Meanwhile, the bulk of members of the Allied Peoples Movement (APM) remain intact with their principal, a few of its members are said to have since joined the new political leadership in the state. They were said to have adopted a wait-and-see attitude, pending the outcome of the petition filed by the defeated candidate of APM, Honourable Kunle Akinlade, before the state Governorship Election Petition Tribunal.


Nasarawa power play

It is no longer news that Honourable Ibrahim Abdulahi Balarabe from Toto/ Umasha constituency has retained his position as speaker of the Sixth Assembly in Nasarawa State. His deputy is Honourable Nehemiah Tsetse Dandora from Akwanga North constituency.

Their emergence has shown that the ruling APC had done its homework very well to be able to convince certain members of the party eying the seats to sacrifice their ambitions for the sake of the party. The likes of Okpoku Mohammad of Look/Udege constituency, Muluku Agah, Nasarawa Eggon east constituency; Ogar Ogazi of Kokona East, among others, played significance roles that paved the way for  Balarabe to emerge.

Information gathered revealed that the aforementioned members will definitely be rewarded accordingly to head various key sensitive committees or principal positions in the state Assembly to serve as compensation for their sacrifices.

More so, it was learnt that this group of persons certainly will have a say in any political appointment the Abdulahi Sule-led administration would make in the state as part of the arrangement.

Winner takes all

Like in the executive arm, the leadership of the Kaduna State House of Assembly was shared among the Kaduna North and Kaduna Central.

The speaker, Alhaji Aminu Shagali, who came from Zaria constituency, under Kaduna North senatorial district, was merely reelected. His re-election was a smooth sailing exercise, as nobody contested with him. Ever since he was elected to the House, the state governor, Nasir el-Rufai, it was gathered, had been drumming for his re-election. This cannot be unconnected with the role the speaker played to ensure that the governor got tremendous votes during the gubernatorial election.

Zaria Local Government, it was learnt, gave the governor the highest votes during his election.

A new development also came up in the House. For the first time since 1999, the Southern part of the state failed to produce the deputy speaker. Usually, if the Northern part produces the speaker, the Southern part would produce the deputy speaker.

However, this time, the position of the deputy speaker went to Honourable Yusuf Zailani from the central part of the state. This is as a result of the politics the Southern part played during the last gubernatorial election. It was gathered that the Southern part of the state put all their eggs in one basket by voting the PDP in the House of Assembly elections, while the APC did not have a single lawmaker from the area.

According to an official of APC, Yahaya Pate, “the Southern part has no case or reason to complain,” he said, adding that “it is winner takes all. The majority members who are from APC decided to vote for their own. So, case closed.”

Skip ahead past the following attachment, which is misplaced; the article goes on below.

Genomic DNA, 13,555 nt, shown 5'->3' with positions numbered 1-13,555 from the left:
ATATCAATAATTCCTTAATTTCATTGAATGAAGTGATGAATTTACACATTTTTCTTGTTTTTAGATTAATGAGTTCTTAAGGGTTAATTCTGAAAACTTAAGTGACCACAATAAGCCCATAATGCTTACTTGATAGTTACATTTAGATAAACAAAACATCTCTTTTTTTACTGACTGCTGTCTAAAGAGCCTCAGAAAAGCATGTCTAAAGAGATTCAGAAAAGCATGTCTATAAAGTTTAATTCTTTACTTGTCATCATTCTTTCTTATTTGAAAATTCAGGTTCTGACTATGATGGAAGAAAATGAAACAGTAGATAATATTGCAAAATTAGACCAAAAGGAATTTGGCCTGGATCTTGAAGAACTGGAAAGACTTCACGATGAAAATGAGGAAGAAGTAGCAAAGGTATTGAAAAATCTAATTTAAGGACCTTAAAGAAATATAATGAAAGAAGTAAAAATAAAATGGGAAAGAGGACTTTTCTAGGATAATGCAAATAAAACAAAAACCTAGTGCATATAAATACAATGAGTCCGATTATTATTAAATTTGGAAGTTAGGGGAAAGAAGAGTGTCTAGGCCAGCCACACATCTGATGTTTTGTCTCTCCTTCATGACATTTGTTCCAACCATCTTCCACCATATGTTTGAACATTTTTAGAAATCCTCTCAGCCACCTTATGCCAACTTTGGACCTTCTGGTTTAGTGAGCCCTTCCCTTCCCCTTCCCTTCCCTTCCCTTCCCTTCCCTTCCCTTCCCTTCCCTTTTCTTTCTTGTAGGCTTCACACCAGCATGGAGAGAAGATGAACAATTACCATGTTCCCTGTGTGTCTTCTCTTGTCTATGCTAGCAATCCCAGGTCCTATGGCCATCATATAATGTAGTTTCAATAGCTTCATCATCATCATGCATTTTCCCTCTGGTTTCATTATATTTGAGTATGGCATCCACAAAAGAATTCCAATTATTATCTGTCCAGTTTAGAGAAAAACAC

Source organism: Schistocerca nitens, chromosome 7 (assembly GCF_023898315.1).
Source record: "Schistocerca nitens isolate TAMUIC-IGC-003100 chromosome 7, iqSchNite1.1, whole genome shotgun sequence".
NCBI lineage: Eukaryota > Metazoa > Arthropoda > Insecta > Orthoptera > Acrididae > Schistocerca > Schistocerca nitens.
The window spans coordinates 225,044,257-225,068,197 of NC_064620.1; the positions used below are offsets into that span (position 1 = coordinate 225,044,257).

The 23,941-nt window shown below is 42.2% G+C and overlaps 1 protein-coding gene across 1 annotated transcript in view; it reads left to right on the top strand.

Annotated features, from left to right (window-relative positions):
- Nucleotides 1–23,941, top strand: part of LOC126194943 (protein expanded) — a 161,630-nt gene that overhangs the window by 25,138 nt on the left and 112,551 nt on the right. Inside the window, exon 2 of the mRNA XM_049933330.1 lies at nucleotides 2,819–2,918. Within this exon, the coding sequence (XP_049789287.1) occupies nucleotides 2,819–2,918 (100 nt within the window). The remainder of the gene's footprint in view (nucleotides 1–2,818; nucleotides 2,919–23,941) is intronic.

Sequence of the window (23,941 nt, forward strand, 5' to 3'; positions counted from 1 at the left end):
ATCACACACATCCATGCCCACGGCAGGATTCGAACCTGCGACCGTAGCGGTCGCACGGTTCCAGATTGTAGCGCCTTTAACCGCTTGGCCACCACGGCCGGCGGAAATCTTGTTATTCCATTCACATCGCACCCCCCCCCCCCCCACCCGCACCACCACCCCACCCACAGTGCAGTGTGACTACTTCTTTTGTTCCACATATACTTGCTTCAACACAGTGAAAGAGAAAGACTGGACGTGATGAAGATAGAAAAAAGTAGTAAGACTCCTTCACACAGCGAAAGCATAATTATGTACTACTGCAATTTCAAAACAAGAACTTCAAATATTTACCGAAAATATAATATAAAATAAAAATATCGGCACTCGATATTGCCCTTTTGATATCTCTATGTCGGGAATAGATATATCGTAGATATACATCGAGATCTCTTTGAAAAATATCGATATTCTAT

Ganduje, Shekarau, Dabo, Abubakar’s camps strategise for power sharing

Sharing formula issue among the power brokers in Kano state began to rear its head penultimate week, with the emergence of officers in the state House of Assembly, particularly with the emergence of the speaker, member representing Ajingi constituency, Alhaji Abdulaziz Garba-Gafasa.

It will be recalled that Gafasa was speaker during the second term of former Governor Ibrahim Shekarau, a situation indicating that the position of speaker had been tactically allocated to the former governor’s camp. Shekarau is now the senator representing Kano Central in his senatorial zone, a position earlier held by another former governor, Senator Rabiu Musa Kwankwaso.

However, a reliable sources within government circle, who preferred anonymity, revealed that positions in the incoming cabinet would be shared between the Shekarau camp and the camp of those of PDP who defected after they were booted out, during a power sharing crisis involving them and Senator Kwankwaso.

It will be recalled that after victory at the poll, Governor Umar Ganduje, in his maiden speech, announced that the new cabinet would compose other party members and not only members of the APC.

It was also stated that caucus meetings are now going on among the stakeholders on ways to settle those who would be appointed as commissioners and the number each camp would bring.

According to our sources, it is clear that Senator Shekarau played a major role during the last governorship election, because his large support base overwhelmingly mobilised and voted en-masse for the APC, after their political godfather dumped the PDP for APC.

Also, it was gathered that notable people in the Kwankwasiyya group, the political platform known with Senator Kwankwaso, such as Aminu Dabo, former Managing Director of Nigeria Port Authority; Professor Hafix Abubakar, former deputy governor, who earlier resigned, joined the PDP and later came back to the APC, and a host of others, had been penciled in for positions, for their contributions to the APC victory at the poll.